RHI consultation ‘disappointing for the non-domestic heat market’

The consultation on the Renewable Heat Incentive (RHI) launched by the government is “disappointing” for the non-domestic market. That’s according to trade body Industrial & Commercial Energy Association (ICOM) in […]

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By Jacqueline Echevarria

The consultation on the Renewable Heat Incentive (RHI) launched by the government is “disappointing” for the non-domestic market.

That’s according to trade body Industrial & Commercial Energy Association (ICOM) in response to DECC’s “The Renewable Heat Incentive: A reformed and refocused scheme” consultation.

In that document, the government proposed some changes which include introducing a budget cap mechanism to ensure the ongoing affordability of the RHI programme and allowing the Secretary of State to suspend the schemes, if government assesses spending on the RHI is at risk of exceeding its budget cap.

The government also aims to make a change to the way RHI tariffs are changed to reflect inflation.

DECC aims to reduce to one tariff all new biomass boiler deployments, to ensure the affordability of the scheme and promote value for money.

Furthermore, the government also intends to remove support for new solar thermal systems.

The ICOM believes the changes give the wrong message regarding renewable energy.

It added although the budget cap will contribute to the aim of ensuring the RHI does not exceed its budget it could have unintended consequences for the effectiveness of the scheme which should be considered.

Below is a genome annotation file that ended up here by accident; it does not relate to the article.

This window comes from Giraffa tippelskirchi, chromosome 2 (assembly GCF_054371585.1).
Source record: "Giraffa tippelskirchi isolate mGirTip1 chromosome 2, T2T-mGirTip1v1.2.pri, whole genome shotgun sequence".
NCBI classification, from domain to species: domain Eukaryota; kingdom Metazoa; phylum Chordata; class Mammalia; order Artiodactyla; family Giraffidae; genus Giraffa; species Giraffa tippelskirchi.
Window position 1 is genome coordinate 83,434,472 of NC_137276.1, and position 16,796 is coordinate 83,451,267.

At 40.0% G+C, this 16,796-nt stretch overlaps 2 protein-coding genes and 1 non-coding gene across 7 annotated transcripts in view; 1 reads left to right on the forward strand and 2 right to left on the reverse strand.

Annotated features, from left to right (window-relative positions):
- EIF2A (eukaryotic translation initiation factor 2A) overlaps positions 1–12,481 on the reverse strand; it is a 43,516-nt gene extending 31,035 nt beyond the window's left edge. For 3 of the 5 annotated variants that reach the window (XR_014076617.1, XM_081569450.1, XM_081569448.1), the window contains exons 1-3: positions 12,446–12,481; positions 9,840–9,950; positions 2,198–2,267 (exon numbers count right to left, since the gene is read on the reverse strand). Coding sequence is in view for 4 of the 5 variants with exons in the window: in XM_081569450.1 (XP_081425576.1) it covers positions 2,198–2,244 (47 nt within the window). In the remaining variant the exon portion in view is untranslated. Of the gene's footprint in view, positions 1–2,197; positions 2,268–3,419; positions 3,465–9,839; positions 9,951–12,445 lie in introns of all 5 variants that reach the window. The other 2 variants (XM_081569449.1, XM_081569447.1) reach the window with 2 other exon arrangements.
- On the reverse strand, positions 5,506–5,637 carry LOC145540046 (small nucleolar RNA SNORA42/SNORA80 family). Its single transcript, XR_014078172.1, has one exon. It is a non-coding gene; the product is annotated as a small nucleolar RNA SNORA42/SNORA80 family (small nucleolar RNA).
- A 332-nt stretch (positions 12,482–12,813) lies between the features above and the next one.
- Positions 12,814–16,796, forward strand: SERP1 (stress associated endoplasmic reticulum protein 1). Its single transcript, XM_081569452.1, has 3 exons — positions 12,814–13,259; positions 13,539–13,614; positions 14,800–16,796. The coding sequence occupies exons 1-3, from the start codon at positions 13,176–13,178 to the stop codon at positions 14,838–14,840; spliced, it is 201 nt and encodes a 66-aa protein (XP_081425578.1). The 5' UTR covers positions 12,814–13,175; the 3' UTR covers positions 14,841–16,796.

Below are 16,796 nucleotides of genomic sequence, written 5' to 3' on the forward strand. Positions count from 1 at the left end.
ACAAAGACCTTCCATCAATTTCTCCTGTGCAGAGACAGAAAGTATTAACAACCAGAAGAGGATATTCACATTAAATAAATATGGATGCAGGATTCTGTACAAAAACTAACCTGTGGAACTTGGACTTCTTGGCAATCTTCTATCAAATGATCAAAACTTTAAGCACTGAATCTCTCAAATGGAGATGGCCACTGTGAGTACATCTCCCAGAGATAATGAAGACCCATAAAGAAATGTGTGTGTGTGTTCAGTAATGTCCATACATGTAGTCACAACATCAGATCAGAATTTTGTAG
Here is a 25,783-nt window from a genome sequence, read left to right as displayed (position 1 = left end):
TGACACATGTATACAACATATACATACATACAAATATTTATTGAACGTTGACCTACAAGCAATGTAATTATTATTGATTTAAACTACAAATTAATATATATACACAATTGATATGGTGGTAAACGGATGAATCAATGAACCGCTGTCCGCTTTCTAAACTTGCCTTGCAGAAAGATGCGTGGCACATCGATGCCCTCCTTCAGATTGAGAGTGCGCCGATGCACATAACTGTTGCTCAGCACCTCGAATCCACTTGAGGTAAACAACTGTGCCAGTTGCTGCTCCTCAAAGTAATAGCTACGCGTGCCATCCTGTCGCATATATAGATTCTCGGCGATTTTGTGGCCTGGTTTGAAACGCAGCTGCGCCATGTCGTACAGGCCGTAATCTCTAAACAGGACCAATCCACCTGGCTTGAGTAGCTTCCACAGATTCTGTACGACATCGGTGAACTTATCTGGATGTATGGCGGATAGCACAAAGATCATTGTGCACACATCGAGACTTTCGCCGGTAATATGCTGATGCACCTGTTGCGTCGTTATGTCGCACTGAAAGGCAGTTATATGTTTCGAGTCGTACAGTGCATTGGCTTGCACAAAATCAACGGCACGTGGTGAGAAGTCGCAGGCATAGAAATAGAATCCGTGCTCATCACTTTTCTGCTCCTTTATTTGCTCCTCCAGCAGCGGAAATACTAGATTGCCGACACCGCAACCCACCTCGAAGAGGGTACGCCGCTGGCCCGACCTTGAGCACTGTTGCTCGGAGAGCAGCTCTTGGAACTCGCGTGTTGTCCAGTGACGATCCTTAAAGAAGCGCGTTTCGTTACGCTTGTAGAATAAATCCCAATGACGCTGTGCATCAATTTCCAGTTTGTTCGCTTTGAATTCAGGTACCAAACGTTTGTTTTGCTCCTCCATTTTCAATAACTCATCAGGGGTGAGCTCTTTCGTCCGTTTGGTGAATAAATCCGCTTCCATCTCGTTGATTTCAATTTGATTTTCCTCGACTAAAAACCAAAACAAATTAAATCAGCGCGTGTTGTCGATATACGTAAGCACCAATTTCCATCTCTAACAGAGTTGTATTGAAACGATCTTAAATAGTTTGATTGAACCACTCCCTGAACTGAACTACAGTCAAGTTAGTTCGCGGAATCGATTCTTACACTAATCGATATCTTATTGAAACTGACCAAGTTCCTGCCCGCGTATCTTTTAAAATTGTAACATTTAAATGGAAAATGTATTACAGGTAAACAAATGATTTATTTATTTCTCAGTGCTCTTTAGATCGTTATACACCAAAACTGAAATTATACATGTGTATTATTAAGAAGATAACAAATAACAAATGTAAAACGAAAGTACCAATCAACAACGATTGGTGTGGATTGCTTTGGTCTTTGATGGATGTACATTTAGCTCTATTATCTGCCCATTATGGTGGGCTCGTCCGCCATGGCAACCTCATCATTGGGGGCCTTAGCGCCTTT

According to Ross Anderson, Director of ICOM by reducing the tariff for biomass boilers, the measure will not encourage a greater take up of heat pumps and “will drive end users to use fossil fuel products based on a cost decision”.

He added: “We believe solar thermal should remain within the scheme as it is the technology that people see and they relate solar to renewable energy. The removal of the solar tariff will contribute to the message that renewable energy is not important.

“All too often the non-domestic heating sector is the ‘poor relation’ to the domestic sector. If this Government truly wants the RHI to encourage the uptake of renewable heating systems within the non-domestic market it needs to create a scheme that is both workable and robust.”

DECC insisted that the consultation “was an opportunity for individuals and organisations to provide feedback on the RHI proposals”.

A spokesperson added: “We are now analysing this information and will publish our official response to the consultation later this year.”